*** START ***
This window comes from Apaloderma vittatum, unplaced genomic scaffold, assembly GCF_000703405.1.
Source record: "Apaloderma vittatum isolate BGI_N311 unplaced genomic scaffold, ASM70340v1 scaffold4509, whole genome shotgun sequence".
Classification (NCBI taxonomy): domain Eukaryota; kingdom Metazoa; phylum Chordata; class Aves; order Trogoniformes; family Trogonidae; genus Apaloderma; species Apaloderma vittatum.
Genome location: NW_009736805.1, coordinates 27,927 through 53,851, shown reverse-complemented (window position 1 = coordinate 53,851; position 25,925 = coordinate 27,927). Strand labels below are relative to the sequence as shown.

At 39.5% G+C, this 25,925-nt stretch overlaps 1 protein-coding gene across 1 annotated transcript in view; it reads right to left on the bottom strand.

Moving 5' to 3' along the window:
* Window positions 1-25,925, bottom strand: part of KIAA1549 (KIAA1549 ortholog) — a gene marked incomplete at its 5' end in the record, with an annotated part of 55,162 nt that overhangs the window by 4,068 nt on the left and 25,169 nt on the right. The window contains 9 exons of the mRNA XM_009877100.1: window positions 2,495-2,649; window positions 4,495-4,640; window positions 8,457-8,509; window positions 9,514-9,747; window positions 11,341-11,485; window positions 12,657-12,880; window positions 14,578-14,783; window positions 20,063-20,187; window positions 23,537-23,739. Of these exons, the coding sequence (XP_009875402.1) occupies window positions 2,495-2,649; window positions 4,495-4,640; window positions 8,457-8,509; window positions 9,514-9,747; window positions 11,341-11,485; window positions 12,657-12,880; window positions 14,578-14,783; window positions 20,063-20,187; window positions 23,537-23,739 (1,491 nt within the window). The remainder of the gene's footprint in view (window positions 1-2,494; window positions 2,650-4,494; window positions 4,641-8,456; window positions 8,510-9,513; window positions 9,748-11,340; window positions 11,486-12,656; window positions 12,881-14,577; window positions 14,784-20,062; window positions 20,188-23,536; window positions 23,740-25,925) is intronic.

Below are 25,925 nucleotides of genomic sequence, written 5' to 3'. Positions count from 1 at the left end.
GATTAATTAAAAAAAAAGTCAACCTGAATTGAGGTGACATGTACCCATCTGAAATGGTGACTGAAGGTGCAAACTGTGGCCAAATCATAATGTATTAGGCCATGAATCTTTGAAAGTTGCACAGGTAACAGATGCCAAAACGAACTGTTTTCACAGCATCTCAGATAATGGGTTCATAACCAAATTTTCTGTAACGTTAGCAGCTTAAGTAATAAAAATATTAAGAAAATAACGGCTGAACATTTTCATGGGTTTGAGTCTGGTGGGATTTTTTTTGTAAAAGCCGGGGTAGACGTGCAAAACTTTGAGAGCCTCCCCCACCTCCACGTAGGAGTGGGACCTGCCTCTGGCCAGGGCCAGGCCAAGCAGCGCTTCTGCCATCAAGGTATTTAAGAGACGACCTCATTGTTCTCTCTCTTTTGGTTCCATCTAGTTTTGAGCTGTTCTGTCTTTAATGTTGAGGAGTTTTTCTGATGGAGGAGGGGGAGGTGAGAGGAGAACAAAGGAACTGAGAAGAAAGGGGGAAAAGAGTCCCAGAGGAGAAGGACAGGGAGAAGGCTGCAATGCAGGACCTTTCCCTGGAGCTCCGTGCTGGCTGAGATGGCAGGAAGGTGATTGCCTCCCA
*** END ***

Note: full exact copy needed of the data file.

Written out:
This window comes from Apaloderma vittatum, unplaced genomic scaffold, assembly GCF_000703405.1.
Source record: "Apaloderma vittatum isolate BGI_N311 unplaced genomic scaffold, ASM70340v1 scaffold4509, whole genome shotgun sequence".
Classification (NCBI taxonomy): domain Eukaryota; kingdom Metazoa; phylum Chordata; class Aves; order Trogoniformes; family Trogonidae; genus Apaloderma; species Apaloderma vittatum.
Genome location: NW_009736805.1, coordinates 27,927 through 53,851, shown reverse-complemented (window position 1 = coordinate 53,851; position 25,925 = coordinate 27,927). Strand labels below are relative to the sequence as shown.

At 39.5% G+C, this 25,925-nt stretch overlaps 1 protein-coding gene across 1 annotated transcript in view; it reads right to left on the bottom strand.

Moving 5' to 3' along the window:
* Window positions 1-25,925, bottom strand: part of KIAA1549 (KIAA1549 ortholog) — a gene marked incomplete at its 5' end in the record, with an annotated part of 55,162 nt that overhangs the window by 4,068 nt on the left and 25,169 nt on the right. The window contains 9 exons of the mRNA XM_009877100.1: window positions 2,495-2,649; window positions 4,495-4,640; window positions 8,457-8,509; window positions 9,514-9,747; window positions 11,341-11,485; window positions 12,657-12,880; window positions 14,578-14,783; window positions 20,063-20,187; window positions 23,537-23,739. Of these exons, the coding sequence (XP_009875402.1) occupies window positions 2,495-2,649; window positions 4,495-4,640; window positions 8,457-8,509; window positions 9,514-9,747; window positions 11,341-11,485; window positions 12,657-12,880; window positions 14,578-14,783; window positions 20,063-20,187; window positions 23,537-23,739 (1,491 nt within the window). The remainder of the gene's footprint in view (window positions 1-2,494; window positions 2,650-4,494; window positions 4,641-8,456; window positions 8,510-9,513; window positions 9,748-11,340; window positions 11,486-12,656; window positions 12,881-14,577; window positions 14,784-20,062; window positions 20,188-23,536; window positions 23,740-25,925) is intronic.

Below are 25,925 nucleotides of genomic sequence, written 5' to 3'. Positions count from 1 at the left end.
GATTAATTAAAAAAAAAGTCAACCTGAATTGAGGTGACATGTACCCATCTGAAATGGTGACTGAAGGTGCAAACTGTGGCCAAATCATAATGTATTAGGCCATGAATCTTTGAAAGTTGCACAGGTAACAGATGCCAAAACGAACTGTTTTCACAGCATCTCAGATAATGGGTTCATAACCAAATTTTCTGTAACGTTAGCAGCTTAAGTAATAAAAATATTAAGAAAATAACGGCTGAACATTTTCATGGGTTTGAGTCTGGTGGGATTTTTTTTGTAAAAGCCGGGGTAGACGTGCAAAACTTTGAGAGCCTCCCCCACCTCCACGTAGGAGTGGGACCTGCCTCTGGCCAGGGCCAGGCCAAGCAGCGCTTCTGCCATCAAGGTATTTAAGAGACGACCTCATTGTTCTCTCTCTTTTGGTTCCATCTAGTTTTGAGCTGTTCTGTCTTTAATGTTGAGGAGTTTTTCTGATGGAGGAGGGGGAGGTGAGAGGAGAACAAAGGAACTGAGAAGAAAGGGGGAAAAGAGTCCCAGAGGAGAAGGACAGGGAGAAGGCTGCAATGCAGGACCTTTCCCTGGAGCTCCGTGCTGGCTGAGATGGCAGGAAGGTGATTGCCTCCCA